Soon he began operating as the evangelist, which would be most of his life’s focus. Because Smith’s first convert was his own mother, his father realized what had happened, and started taking the family to an Episcopal church. Although his father was never born again, he enjoyed the parson, who just happened to frequent the same pub as he did, and remained a faithful church-goer through Smith’s youth.

     When he was thirteen, his family moved from Menston to Bradford, where Smith became deeply involved with the Wesleyan Methodist Church. Even though he couldn’t read, it was at this time that Smith began the habit of always having a copy of the New Testament with him wherever he went. Then in 1875 when Smith was about sixteen, the Salvation Army opened a mission in Bradford, and Smith found a powerful ally in his desire to see people come to a saving knowledge of Jesus Christ. In the meetings he attended with the Salvationists, he soon learned there was great power behind prayer and fasting.

      At seventeen, Smith met a Godly man at a mill who took him in as an apprentice and taught him the plumbing trade. He also told Smith about what the Bible taught on water baptism, and soon afterwards Smith gladly obeyed and was baptized in water. During this time, he also learned more about the second coming of Christ and strongly believed that Jesus would come at the turn of the century. This made him ever more vigilant to “change the course” of everyone he met. In 1877 at the age of nearly eighteen, Smith decided it was time to set out on his own. He went to the home of a plumber and asked for a job. When the plumber told him he had no need for any help, Smith thanked him, apologized for using his time, and turned to walk away. Immediately, the man called him back. He said, “There is something about you that is different. I just cannot let you go.” At that, the man hired him on the spot.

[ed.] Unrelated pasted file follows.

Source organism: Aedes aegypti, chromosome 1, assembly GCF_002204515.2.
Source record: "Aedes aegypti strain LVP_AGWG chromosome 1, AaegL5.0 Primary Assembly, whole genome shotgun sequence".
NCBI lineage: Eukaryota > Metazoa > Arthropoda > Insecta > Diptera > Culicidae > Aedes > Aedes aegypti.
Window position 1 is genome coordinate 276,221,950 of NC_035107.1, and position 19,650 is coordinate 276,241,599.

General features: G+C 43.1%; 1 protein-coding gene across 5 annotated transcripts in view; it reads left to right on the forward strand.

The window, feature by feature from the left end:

By the time Smith was about twenty, the man he worked for could not keep him busy anymore—he just worked too efficiently! So Smith moved to Liverpool to find more work. There he began to minister to the children of the city. Ragged and hungry children came to the dock shed, where he preached the Gospel to them and did his best to feed and clothe them from what he made as a plumber in the area. He also visited the hospitals and ships, praying and fasting all day on Sunday, asking God for converts. As a result, he never saw fewer than fifty people saved each time he ministered. He was also frequently invited by the Salvation Army to speak at their meetings, but though he saw great results, he was never eloquent. He often broke down and cried before the people because of his burden for souls, and it was this brokenness that brought people to the altar by the hundreds.